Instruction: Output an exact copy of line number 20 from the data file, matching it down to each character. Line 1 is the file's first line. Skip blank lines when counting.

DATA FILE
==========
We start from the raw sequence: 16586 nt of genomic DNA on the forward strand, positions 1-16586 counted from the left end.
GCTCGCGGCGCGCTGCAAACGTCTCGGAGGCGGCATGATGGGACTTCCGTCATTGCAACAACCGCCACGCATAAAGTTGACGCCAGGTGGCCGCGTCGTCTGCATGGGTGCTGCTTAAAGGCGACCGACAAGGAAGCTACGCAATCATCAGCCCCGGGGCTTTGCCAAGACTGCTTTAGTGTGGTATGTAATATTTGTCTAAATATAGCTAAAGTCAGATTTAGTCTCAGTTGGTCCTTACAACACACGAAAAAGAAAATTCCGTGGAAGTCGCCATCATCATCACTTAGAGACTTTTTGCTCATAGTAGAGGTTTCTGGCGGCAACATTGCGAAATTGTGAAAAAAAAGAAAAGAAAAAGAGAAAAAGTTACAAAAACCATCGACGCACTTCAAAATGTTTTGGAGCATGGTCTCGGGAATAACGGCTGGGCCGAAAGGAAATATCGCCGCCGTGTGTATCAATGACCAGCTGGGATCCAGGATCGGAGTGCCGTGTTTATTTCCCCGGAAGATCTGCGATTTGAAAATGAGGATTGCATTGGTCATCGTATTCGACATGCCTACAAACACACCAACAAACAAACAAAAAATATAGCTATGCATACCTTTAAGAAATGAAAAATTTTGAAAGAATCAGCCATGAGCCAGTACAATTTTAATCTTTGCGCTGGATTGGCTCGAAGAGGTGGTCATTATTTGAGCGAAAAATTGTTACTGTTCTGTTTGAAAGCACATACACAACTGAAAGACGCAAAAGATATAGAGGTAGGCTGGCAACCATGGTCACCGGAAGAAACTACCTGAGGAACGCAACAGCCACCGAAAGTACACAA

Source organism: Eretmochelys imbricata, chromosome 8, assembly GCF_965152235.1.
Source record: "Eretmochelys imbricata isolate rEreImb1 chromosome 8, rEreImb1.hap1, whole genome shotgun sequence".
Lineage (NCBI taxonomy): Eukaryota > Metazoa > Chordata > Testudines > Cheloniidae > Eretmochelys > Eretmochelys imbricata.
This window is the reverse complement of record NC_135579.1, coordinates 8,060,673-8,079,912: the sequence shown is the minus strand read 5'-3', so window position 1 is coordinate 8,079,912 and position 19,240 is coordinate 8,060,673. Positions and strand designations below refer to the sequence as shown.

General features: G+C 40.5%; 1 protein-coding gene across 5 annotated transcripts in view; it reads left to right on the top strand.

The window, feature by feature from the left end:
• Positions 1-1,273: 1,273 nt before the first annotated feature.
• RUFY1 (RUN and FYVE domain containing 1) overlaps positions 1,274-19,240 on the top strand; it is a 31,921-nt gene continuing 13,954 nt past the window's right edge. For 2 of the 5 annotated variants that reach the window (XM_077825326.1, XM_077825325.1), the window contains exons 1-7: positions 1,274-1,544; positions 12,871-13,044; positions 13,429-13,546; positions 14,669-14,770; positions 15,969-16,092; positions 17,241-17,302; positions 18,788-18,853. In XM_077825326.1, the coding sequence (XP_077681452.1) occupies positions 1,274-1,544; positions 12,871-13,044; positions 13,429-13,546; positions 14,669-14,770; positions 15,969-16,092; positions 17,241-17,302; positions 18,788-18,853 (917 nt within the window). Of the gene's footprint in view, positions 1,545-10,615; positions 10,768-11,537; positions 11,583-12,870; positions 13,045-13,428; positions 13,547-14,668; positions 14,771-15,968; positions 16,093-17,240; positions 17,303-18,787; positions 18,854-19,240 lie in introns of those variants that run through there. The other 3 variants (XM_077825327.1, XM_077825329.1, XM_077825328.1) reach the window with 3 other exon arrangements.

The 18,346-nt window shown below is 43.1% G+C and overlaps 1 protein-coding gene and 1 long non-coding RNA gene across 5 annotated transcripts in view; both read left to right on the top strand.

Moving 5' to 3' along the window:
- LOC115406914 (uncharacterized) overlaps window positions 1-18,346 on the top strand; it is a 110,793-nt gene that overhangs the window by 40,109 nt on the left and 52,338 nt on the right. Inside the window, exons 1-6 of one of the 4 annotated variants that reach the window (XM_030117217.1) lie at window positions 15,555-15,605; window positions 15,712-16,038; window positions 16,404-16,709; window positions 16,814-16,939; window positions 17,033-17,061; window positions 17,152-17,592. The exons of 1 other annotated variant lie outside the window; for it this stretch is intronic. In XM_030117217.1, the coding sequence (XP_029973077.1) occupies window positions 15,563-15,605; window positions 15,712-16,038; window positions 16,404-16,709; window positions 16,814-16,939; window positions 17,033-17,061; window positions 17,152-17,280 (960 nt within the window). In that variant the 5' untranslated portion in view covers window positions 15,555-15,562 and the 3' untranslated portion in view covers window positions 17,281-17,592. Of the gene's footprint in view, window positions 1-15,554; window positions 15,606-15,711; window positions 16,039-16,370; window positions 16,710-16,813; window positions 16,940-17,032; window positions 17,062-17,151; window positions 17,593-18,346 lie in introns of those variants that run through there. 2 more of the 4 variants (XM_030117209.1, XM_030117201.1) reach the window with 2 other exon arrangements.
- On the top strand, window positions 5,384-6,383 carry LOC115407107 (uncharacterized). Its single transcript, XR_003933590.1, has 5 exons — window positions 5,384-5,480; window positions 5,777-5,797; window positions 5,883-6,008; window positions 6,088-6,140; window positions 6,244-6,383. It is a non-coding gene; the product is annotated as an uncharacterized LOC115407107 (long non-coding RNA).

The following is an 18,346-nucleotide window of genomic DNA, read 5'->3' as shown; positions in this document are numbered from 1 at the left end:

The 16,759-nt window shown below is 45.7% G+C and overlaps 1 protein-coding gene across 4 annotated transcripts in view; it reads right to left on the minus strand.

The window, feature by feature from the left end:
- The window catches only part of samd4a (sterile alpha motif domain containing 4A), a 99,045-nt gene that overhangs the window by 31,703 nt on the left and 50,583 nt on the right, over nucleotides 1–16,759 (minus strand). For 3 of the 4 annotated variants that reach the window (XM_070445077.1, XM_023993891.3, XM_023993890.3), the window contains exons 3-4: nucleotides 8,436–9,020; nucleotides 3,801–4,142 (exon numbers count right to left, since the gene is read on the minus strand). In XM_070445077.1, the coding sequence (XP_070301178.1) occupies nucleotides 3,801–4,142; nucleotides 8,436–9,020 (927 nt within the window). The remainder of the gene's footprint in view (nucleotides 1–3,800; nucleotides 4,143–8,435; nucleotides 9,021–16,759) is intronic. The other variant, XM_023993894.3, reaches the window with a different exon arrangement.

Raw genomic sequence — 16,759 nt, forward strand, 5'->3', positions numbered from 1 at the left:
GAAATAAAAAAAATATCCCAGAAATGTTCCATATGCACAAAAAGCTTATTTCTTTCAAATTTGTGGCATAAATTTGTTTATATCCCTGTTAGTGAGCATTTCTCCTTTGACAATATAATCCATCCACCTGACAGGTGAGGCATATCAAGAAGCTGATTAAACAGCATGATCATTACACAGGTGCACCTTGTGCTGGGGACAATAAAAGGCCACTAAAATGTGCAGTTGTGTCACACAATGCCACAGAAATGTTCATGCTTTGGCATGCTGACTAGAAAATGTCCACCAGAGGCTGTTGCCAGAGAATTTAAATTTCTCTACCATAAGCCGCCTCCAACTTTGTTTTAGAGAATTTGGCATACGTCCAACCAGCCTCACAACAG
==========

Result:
GAAATAAAAAAAATATCCCAGAAATGTTCCATATGCACAAAAAGCTTATTTCTTTCAAATTTGTGGCATAAATTTGTTTATATCCCTGTTAGTGAGCATTTCTCCTTTGACAATATAATCCATCCACCTGACAGGTGAGGCATATCAAGAAGCTGATTAAACAGCATGATCATTACACAGGTGCACCTTGTGCTGGGGACAATAAAAGGCCACTAAAATGTGCAGTTGTGTCACACAATGCCACAGAAATGTTCATGCTTTGGCATGCTGACTAGAAAATGTCCACCAGAGGCTGTTGCCAGAGAATTTAAATTTCTCTACCATAAGCCGCCTCCAACTTTGTTTTAGAGAATTTGGCATACGTCCAACCAGCCTCACAACAG